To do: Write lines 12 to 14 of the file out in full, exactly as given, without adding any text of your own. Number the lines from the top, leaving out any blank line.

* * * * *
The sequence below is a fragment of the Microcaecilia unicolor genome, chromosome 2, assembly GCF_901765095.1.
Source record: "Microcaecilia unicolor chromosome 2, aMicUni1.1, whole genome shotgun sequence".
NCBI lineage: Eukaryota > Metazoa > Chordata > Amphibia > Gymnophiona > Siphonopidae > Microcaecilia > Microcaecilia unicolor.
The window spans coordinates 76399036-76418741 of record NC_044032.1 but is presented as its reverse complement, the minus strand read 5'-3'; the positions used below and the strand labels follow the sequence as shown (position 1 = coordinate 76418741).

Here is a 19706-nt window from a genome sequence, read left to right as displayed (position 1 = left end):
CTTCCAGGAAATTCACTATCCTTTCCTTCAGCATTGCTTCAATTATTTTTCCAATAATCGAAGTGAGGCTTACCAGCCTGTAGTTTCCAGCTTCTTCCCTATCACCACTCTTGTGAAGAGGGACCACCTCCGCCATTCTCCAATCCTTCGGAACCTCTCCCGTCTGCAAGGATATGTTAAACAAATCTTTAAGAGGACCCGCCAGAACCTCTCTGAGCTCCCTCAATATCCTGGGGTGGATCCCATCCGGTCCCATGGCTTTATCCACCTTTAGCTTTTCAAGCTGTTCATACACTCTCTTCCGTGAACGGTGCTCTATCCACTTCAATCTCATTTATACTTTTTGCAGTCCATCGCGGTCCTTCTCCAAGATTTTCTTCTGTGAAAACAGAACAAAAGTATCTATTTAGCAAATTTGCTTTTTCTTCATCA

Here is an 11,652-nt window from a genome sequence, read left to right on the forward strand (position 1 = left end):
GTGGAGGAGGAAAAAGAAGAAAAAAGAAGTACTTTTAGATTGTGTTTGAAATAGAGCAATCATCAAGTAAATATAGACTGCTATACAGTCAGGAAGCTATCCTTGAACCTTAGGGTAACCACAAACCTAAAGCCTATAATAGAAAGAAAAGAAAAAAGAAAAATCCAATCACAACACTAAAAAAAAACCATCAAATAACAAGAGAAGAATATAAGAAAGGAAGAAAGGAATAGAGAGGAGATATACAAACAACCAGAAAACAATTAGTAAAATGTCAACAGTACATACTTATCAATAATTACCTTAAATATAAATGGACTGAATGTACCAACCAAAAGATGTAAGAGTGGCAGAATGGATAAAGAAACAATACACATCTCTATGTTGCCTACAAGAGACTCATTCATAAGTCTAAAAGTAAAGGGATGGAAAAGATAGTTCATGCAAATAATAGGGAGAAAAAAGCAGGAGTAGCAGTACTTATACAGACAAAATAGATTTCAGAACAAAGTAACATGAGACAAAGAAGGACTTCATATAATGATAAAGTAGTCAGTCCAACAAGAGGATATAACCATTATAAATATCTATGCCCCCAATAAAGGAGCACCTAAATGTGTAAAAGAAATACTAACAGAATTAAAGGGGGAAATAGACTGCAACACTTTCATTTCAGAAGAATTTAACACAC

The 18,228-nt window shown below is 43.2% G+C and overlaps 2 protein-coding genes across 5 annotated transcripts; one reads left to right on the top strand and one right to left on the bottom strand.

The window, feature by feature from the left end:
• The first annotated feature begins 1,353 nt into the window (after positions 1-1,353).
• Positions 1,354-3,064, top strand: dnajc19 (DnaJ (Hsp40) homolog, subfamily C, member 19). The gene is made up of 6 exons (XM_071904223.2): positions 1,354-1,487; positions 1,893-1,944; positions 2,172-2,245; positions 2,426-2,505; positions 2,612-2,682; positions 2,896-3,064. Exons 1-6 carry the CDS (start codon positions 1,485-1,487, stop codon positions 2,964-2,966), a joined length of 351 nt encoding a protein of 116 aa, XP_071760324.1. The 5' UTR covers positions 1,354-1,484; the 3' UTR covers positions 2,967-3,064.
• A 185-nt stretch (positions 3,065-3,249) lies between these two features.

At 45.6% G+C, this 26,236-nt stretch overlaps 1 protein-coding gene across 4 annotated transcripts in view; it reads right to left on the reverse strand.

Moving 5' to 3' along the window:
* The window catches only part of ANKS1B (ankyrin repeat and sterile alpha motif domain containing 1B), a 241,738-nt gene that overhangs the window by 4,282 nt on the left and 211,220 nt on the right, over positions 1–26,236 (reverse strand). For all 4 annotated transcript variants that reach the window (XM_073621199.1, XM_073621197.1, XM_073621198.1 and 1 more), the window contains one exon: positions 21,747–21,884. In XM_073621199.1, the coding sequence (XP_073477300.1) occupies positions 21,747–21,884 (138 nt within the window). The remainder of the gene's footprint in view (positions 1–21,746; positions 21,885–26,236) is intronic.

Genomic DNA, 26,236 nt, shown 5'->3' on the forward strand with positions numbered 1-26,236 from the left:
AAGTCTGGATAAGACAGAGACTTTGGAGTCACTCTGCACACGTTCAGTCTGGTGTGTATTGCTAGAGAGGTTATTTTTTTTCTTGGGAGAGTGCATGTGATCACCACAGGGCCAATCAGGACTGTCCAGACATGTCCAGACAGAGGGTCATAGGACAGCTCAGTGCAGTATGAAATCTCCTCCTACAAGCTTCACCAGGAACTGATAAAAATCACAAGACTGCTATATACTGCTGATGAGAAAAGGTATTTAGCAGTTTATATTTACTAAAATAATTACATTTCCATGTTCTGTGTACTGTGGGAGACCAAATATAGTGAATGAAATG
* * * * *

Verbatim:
• Positions 1,354-3,064, top strand: dnajc19 (DnaJ (Hsp40) homolog, subfamily C, member 19). The gene is made up of 6 exons (XM_071904223.2): positions 1,354-1,487; positions 1,893-1,944; positions 2,172-2,245; positions 2,426-2,505; positions 2,612-2,682; positions 2,896-3,064. Exons 1-6 carry the CDS (start codon positions 1,485-1,487, stop codon positions 2,964-2,966), a joined length of 351 nt encoding a protein of 116 aa, XP_071760324.1. The 5' UTR covers positions 1,354-1,484; the 3' UTR covers positions 2,967-3,064.
• A 185-nt stretch (positions 3,065-3,249) lies between these two features.

At 45.6% G+C, this 26,236-nt stretch overlaps 1 protein-coding gene across 4 annotated transcripts in view; it reads right to left on the reverse strand.